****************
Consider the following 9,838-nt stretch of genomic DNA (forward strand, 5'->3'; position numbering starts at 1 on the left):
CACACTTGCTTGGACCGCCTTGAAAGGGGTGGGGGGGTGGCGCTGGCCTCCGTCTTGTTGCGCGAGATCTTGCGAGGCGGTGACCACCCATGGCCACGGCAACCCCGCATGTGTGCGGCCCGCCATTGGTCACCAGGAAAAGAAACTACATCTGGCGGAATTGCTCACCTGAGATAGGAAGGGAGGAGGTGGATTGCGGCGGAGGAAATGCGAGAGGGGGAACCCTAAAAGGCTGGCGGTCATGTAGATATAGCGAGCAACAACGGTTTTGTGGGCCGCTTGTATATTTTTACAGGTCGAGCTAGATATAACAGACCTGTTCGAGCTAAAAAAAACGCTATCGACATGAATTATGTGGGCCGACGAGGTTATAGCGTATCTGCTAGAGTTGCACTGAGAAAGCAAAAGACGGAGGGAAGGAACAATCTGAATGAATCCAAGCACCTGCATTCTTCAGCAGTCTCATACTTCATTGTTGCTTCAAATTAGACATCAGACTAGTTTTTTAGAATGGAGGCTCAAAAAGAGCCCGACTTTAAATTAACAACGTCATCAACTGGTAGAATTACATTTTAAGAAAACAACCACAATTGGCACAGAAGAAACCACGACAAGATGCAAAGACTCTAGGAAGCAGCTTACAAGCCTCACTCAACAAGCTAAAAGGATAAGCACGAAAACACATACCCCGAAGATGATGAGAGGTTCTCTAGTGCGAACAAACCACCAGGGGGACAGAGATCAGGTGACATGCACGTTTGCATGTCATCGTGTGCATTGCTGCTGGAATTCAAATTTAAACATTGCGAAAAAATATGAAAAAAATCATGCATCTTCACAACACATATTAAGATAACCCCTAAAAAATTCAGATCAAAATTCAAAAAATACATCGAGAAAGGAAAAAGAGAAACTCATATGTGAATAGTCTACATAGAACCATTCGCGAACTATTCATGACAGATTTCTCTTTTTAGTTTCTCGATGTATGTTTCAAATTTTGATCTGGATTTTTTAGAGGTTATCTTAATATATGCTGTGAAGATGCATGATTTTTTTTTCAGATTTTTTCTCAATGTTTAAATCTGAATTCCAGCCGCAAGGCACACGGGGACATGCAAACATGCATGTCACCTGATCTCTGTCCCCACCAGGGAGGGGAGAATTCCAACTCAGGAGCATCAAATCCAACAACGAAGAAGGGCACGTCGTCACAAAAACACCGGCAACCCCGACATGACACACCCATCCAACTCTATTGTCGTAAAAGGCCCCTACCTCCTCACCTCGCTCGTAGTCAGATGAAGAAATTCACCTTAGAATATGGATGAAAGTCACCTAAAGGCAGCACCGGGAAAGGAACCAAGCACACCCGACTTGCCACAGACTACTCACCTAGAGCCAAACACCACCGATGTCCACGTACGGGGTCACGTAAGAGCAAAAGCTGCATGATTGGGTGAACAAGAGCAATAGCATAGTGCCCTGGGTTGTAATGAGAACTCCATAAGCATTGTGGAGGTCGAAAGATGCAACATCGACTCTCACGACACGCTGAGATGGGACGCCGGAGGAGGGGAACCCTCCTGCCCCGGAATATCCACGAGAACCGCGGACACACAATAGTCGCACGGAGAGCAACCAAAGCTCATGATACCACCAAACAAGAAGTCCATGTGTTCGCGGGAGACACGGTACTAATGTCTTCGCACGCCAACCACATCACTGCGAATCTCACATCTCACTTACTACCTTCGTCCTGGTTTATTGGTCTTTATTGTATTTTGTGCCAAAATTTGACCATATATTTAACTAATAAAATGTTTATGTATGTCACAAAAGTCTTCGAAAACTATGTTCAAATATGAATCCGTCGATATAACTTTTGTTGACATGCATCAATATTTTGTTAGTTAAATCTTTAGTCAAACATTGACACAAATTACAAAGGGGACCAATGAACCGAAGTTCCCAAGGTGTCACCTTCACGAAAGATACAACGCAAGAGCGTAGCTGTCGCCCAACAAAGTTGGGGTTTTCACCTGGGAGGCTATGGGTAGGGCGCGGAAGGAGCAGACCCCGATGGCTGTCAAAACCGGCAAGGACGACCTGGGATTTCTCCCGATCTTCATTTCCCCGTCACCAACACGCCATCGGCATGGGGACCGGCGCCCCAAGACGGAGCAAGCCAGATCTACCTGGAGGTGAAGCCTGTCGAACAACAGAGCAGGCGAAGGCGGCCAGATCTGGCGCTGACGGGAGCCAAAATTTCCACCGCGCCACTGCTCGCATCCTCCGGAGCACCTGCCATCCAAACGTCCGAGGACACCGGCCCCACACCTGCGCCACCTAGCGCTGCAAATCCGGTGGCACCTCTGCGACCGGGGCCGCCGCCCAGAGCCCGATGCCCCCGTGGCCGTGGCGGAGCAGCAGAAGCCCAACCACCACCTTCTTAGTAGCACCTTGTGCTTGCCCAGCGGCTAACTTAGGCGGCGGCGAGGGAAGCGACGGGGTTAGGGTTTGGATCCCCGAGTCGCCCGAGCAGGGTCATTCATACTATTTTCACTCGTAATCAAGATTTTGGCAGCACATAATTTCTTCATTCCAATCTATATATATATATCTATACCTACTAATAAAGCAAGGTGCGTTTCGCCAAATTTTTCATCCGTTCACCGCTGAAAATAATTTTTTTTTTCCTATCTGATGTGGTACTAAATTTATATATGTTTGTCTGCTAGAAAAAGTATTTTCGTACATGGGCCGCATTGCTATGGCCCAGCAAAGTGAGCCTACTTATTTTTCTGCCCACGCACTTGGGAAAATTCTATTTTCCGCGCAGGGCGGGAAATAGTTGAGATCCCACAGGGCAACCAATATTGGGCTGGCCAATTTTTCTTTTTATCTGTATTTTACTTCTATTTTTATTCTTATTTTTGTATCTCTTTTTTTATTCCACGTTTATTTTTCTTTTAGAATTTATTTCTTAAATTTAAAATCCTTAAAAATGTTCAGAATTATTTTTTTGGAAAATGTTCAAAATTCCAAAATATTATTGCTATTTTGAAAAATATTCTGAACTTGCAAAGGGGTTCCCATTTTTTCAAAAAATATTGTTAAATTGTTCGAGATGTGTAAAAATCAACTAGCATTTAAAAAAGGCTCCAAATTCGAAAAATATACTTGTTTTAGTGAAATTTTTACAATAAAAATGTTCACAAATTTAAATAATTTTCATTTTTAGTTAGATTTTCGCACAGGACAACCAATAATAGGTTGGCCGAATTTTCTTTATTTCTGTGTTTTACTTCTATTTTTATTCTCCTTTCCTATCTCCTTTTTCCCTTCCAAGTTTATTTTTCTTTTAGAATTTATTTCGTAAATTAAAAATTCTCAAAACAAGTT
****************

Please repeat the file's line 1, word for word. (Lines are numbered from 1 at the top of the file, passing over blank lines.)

Consider the following 9,838-nt stretch of genomic DNA (forward strand, 5'->3'; position numbering starts at 1 on the left):